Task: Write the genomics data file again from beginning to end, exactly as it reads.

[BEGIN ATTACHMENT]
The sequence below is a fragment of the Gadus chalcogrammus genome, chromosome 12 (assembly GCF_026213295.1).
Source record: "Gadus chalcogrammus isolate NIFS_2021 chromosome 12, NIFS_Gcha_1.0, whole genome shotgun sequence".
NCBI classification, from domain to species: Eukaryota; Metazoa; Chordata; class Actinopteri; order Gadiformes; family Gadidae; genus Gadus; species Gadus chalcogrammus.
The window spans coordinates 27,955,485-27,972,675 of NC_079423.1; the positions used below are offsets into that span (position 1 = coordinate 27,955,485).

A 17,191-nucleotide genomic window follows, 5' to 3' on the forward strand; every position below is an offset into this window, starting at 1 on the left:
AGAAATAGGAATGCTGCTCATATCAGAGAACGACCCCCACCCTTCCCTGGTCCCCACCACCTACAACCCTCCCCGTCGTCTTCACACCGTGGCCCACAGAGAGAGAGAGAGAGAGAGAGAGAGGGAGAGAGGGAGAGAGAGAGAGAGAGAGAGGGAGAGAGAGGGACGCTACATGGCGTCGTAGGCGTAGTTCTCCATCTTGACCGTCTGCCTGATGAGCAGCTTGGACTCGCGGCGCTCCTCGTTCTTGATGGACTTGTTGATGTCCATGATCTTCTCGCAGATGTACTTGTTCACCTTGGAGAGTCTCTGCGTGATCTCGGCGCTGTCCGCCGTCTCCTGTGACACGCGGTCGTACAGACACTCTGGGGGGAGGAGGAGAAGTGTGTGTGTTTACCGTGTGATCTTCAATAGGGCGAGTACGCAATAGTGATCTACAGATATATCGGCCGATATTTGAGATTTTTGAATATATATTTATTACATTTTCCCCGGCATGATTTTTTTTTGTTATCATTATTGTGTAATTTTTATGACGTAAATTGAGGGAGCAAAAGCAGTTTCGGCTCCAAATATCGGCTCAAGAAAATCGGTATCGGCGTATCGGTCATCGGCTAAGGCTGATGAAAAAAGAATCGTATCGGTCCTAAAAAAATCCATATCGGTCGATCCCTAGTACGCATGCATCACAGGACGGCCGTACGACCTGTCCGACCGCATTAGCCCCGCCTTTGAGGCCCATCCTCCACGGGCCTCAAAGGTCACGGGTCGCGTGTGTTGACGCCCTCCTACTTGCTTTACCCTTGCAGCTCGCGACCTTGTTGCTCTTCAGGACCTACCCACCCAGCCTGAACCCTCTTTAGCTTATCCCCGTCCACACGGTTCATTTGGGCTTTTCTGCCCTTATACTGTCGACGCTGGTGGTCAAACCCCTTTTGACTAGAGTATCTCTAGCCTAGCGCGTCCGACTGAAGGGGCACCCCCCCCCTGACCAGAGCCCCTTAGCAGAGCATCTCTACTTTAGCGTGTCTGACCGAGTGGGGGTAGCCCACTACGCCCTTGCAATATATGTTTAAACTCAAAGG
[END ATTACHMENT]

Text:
The sequence below is a fragment of the Gadus chalcogrammus genome, chromosome 12 (assembly GCF_026213295.1).
Source record: "Gadus chalcogrammus isolate NIFS_2021 chromosome 12, NIFS_Gcha_1.0, whole genome shotgun sequence".
NCBI classification, from domain to species: Eukaryota; Metazoa; Chordata; class Actinopteri; order Gadiformes; family Gadidae; genus Gadus; species Gadus chalcogrammus.
The window spans coordinates 27,955,485-27,972,675 of NC_079423.1; the positions used below are offsets into that span (position 1 = coordinate 27,955,485).

A 17,191-nucleotide genomic window follows, 5' to 3' on the forward strand; every position below is an offset into this window, starting at 1 on the left:
AGAAATAGGAATGCTGCTCATATCAGAGAACGACCCCCACCCTTCCCTGGTCCCCACCACCTACAACCCTCCCCGTCGTCTTCACACCGTGGCCCACAGAGAGAGAGAGAGAGAGAGAGAGAGGGAGAGAGGGAGAGAGAGAGAGAGAGAGAGGGAGAGAGAGGGACGCTACATGGCGTCGTAGGCGTAGTTCTCCATCTTGACCGTCTGCCTGATGAGCAGCTTGGACTCGCGGCGCTCCTCGTTCTTGATGGACTTGTTGATGTCCATGATCTTCTCGCAGATGTACTTGTTCACCTTGGAGAGTCTCTGCGTGATCTCGGCGCTGTCCGCCGTCTCCTGTGACACGCGGTCGTACAGACACTCTGGGGGGAGGAGGAGAAGTGTGTGTGTTTACCGTGTGATCTTCAATAGGGCGAGTACGCAATAGTGATCTACAGATATATCGGCCGATATTTGAGATTTTTGAATATATATTTATTACATTTTCCCCGGCATGATTTTTTTTTGTTATCATTATTGTGTAATTTTTATGACGTAAATTGAGGGAGCAAAAGCAGTTTCGGCTCCAAATATCGGCTCAAGAAAATCGGTATCGGCGTATCGGTCATCGGCTAAGGCTGATGAAAAAAGAATCGTATCGGTCCTAAAAAAATCCATATCGGTCGATCCCTAGTACGCATGCATCACAGGACGGCCGTACGACCTGTCCGACCGCATTAGCCCCGCCTTTGAGGCCCATCCTCCACGGGCCTCAAAGGTCACGGGTCGCGTGTGTTGACGCCCTCCTACTTGCTTTACCCTTGCAGCTCGCGACCTTGTTGCTCTTCAGGACCTACCCACCCAGCCTGAACCCTCTTTAGCTTATCCCCGTCCACACGGTTCATTTGGGCTTTTCTGCCCTTATACTGTCGACGCTGGTGGTCAAACCCCTTTTGACTAGAGTATCTCTAGCCTAGCGCGTCCGACTGAAGGGGCACCCCCCCCCTGACCAGAGCCCCTTAGCAGAGCATCTCTACTTTAGCGTGTCTGACCGAGTGGGGGTAGCCCACTACGCCCTTGCAATATATGTTTAAACTCAAAGG